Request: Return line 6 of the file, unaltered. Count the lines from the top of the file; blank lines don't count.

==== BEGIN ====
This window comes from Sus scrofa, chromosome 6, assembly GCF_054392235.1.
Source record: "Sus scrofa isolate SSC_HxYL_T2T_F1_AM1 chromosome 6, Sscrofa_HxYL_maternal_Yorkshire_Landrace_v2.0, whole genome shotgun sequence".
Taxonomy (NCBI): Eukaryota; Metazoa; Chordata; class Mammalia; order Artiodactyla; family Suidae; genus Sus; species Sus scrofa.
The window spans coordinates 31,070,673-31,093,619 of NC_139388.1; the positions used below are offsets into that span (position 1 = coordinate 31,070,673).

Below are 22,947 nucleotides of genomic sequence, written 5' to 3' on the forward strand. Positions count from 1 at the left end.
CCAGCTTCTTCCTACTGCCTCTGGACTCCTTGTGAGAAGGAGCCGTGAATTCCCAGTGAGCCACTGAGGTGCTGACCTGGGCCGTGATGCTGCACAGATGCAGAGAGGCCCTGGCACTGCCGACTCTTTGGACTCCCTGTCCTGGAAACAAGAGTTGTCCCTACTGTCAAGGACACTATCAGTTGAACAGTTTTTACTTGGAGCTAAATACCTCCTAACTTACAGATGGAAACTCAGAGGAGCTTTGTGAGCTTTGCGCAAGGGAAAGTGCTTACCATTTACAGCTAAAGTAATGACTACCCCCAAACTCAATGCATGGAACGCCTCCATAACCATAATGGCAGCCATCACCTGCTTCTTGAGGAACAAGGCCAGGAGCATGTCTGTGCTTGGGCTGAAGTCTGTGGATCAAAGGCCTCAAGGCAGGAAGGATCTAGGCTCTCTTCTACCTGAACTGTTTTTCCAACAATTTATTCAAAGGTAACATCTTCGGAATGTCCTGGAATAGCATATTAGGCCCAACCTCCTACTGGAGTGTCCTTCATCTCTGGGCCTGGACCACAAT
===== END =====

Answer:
CCAGCTTCTTCCTACTGCCTCTGGACTCCTTGTGAGAAGGAGCCGTGAATTCCCAGTGAGCCACTGAGGTGCTGACCTGGGCCGTGATGCTGCACAGATGCAGAGAGGCCCTGGCACTGCCGACTCTTTGGACTCCCTGTCCTGGAAACAAGAGTTGTCCCTACTGTCAAGGACACTATCAGTTGAACAGTTTTTACTTGGAGCTAAATACCTCCTAACTTACAGATGGAAACTCAGAGGAGCTTTGTGAGCTTTGCGCAAGGGAAAGTGCTTACCATTTACAGCTAAAGTAATGACTACCCCCAAACTCAATGCATGGAACGCCTCCATAACCATAATGGCAGCCATCACCTGCTTCTTGAGGAACAAGGCCAGGAGCATGTCTGTGCTTGGGCTGAAGTCTGTGGATCAAAGGCCTCAAGGCAGGAAGGATCTAGGCTCTCTTCTACCTGAACTGTTTTTCCAACAATTTATTCAAAGGTAACATCTTCGGAATGTCCTGGAATAGCATATTAGGCCCAACCTCCTACTGGAGTGTCCTTCATCTCTGGGCCTGGACCACAAT